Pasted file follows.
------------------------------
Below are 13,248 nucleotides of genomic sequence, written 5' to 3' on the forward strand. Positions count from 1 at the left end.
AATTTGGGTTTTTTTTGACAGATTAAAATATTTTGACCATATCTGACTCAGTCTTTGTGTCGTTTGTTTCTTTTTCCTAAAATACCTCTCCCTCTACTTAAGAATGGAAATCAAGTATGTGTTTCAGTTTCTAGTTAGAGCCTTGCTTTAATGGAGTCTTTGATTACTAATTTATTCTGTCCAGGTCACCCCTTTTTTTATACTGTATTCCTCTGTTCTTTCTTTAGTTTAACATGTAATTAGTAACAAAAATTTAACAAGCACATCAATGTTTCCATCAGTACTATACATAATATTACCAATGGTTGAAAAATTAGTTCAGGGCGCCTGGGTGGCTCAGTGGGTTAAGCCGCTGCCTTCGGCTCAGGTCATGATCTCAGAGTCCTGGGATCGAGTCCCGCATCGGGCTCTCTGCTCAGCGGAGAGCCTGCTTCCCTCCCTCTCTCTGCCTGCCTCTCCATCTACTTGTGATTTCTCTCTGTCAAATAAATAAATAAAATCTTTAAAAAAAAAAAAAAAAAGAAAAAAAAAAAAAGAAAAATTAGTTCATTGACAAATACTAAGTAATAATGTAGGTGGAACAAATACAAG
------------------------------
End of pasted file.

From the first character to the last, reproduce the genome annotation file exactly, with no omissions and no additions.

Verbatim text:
Below are 13,248 nucleotides of genomic sequence, written 5' to 3' on the forward strand. Positions count from 1 at the left end.
AATTTGGGTTTTTTTTGACAGATTAAAATATTTTGACCATATCTGACTCAGTCTTTGTGTCGTTTGTTTCTTTTTCCTAAAATACCTCTCCCTCTACTTAAGAATGGAAATCAAGTATGTGTTTCAGTTTCTAGTTAGAGCCTTGCTTTAATGGAGTCTTTGATTACTAATTTATTCTGTCCAGGTCACCCCTTTTTTTATACTGTATTCCTCTGTTCTTTCTTTAGTTTAACATGTAATTAGTAACAAAAATTTAACAAGCACATCAATGTTTCCATCAGTACTATACATAATATTACCAATGGTTGAAAAATTAGTTCAGGGCGCCTGGGTGGCTCAGTGGGTTAAGCCGCTGCCTTCGGCTCAGGTCATGATCTCAGAGTCCTGGGATCGAGTCCCGCATCGGGCTCTCTGCTCAGCGGAGAGCCTGCTTCCCTCCCTCTCTCTGCCTGCCTCTCCATCTACTTGTGATTTCTCTCTGTCAAATAAATAAATAAAATCTTTAAAAAAAAAAAAAAAAAGAAAAAAAAAAAAAGAAAAATTAGTTCATTGACAAATACTAAGTAATAATGTAGGTGGAACAAATACAAG